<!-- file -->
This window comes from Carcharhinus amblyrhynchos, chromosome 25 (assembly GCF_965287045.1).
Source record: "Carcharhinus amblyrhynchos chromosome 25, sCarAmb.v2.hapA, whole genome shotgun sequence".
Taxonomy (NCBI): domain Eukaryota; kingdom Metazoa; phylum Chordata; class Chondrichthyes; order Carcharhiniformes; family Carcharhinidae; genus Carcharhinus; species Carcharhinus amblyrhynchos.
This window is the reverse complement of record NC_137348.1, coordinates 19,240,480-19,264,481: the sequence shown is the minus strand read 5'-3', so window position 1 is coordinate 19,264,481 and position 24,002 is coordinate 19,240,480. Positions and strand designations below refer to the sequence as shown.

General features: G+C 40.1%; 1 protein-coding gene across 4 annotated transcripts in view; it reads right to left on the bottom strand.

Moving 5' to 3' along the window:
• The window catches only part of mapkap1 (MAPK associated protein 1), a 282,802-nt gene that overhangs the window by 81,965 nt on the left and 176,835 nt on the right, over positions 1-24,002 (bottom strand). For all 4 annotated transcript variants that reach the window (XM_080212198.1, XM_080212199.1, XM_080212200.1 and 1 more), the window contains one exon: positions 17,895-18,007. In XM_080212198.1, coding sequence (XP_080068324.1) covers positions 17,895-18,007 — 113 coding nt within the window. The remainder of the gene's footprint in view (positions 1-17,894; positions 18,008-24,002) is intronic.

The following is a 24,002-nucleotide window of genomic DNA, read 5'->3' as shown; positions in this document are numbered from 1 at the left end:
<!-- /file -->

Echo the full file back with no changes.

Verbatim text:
This window comes from Carcharhinus amblyrhynchos, chromosome 25 (assembly GCF_965287045.1).
Source record: "Carcharhinus amblyrhynchos chromosome 25, sCarAmb.v2.hapA, whole genome shotgun sequence".
Taxonomy (NCBI): domain Eukaryota; kingdom Metazoa; phylum Chordata; class Chondrichthyes; order Carcharhiniformes; family Carcharhinidae; genus Carcharhinus; species Carcharhinus amblyrhynchos.
This window is the reverse complement of record NC_137348.1, coordinates 19,240,480-19,264,481: the sequence shown is the minus strand read 5'-3', so window position 1 is coordinate 19,264,481 and position 24,002 is coordinate 19,240,480. Positions and strand designations below refer to the sequence as shown.

General features: G+C 40.1%; 1 protein-coding gene across 4 annotated transcripts in view; it reads right to left on the bottom strand.

Moving 5' to 3' along the window:
• The window catches only part of mapkap1 (MAPK associated protein 1), a 282,802-nt gene that overhangs the window by 81,965 nt on the left and 176,835 nt on the right, over positions 1-24,002 (bottom strand). For all 4 annotated transcript variants that reach the window (XM_080212198.1, XM_080212199.1, XM_080212200.1 and 1 more), the window contains one exon: positions 17,895-18,007. In XM_080212198.1, coding sequence (XP_080068324.1) covers positions 17,895-18,007 — 113 coding nt within the window. The remainder of the gene's footprint in view (positions 1-17,894; positions 18,008-24,002) is intronic.

The following is a 24,002-nucleotide window of genomic DNA, read 5'->3' as shown; positions in this document are numbered from 1 at the left end: